On Monday, Adam Peaty achieved his destiny by winning Great Britain’s first gold medal of the Games in the 100m breaststroke at the Tokyo Aquatics Centre. It made him the first British swimmer to defend an Olympic championship, adding to an already impressive collection of records, feats, and titles that takes nearly as long to read as it does to swim the distance.
Five-time world record holder, three-time world champion, two-time Olympic gold medalist, and the best breaststroke swimmer of all time.
Peaty gained the lead at 25 meters, held it into the turn, and by the final 25 meters, the only question was whether Adam Peaty could break his own world and Olympic records. He couldn’t quite do it. His final time was 57.37 seconds, the seventh quickest in history.
He celebrated with a private prayer, overcome with emotion and tiredness. Nothing is as simple as he makes it appear. Only a few swimmers in history, including Johnny Weissmuller, Tamas Darnyi, Vladimir Salnikov, and Michael Phelps, have won more races over this distance than him in the last seven years.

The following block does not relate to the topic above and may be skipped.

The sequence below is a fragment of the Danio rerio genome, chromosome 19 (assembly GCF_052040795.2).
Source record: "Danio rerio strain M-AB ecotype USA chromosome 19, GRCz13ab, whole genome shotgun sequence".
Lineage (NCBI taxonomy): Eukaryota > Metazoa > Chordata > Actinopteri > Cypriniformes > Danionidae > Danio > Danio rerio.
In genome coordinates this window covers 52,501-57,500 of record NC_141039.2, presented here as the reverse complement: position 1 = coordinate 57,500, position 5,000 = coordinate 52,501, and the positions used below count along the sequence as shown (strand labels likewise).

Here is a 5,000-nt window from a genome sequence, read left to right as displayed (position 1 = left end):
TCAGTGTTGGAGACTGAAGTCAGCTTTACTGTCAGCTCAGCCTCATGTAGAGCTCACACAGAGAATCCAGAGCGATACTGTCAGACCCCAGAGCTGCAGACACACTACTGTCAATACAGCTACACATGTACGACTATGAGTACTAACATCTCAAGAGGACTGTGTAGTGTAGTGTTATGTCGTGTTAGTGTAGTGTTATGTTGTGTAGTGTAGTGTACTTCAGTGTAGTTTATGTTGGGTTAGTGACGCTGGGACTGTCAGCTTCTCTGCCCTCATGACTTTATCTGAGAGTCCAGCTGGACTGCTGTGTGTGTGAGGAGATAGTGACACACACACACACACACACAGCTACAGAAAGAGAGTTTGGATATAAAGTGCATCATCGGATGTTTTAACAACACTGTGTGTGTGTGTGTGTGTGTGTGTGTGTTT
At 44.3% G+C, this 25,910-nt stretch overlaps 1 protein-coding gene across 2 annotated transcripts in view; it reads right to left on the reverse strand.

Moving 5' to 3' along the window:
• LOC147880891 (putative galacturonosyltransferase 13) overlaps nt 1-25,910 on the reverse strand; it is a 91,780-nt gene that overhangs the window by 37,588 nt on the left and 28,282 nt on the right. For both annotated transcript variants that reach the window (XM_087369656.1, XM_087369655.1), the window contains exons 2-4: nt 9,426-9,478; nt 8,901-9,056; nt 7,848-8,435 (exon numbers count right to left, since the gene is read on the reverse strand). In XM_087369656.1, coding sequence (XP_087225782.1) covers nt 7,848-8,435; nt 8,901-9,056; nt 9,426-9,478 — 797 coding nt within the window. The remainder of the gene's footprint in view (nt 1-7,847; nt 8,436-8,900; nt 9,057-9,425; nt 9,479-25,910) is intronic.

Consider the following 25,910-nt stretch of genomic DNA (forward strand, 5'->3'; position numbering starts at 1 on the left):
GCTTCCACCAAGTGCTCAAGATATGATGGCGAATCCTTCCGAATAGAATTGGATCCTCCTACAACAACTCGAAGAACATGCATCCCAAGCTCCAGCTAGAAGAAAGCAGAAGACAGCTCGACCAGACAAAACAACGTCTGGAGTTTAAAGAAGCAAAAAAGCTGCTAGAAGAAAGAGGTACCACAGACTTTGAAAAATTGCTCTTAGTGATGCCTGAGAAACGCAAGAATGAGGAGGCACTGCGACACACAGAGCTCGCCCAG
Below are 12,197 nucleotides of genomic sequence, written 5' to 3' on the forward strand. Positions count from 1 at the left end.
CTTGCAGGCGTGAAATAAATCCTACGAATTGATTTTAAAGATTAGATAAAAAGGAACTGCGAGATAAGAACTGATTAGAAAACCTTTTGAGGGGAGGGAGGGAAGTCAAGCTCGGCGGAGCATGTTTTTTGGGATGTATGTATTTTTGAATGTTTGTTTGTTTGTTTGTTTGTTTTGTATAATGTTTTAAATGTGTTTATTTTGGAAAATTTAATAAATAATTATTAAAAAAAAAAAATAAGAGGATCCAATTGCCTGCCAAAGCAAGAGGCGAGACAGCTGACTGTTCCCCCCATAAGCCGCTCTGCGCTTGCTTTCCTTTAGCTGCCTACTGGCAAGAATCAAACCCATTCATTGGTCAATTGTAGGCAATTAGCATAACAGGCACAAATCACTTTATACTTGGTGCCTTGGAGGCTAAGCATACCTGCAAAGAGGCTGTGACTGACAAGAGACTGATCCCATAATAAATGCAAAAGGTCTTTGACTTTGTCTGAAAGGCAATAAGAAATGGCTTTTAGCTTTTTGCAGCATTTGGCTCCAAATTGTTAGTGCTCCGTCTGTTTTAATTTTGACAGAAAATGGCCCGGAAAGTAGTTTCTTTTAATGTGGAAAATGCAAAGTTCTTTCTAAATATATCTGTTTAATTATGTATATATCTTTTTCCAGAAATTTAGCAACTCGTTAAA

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At this moment, Peaty is also one of the best Olympic athletes Britain has ever produced in any discipline, a man who is so dominant in his event that everyone else in the world has abandoned it. Second place is the best they can hope for.
Netherlands won this time, finishing in 58 seconds flat, Adam Peaty
Arno Kamminga of the Netherlands won this time, finishing in 58 seconds flat, quicker than any man in history save the one who came before him. Nicolo Martenghi of Italy won bronze, while Peaty’s teammate James Wilby finished fifth.
There’s a chance there’ll be more. Duncan Scott, Peaty’s British teammate, and Tom Dean, Peaty’s American teammate, both advanced to the final in the men’s 200m freestyle on Tuesday. Scott was the fastest qualifier, winning his semi-final in 1min 44.6sec.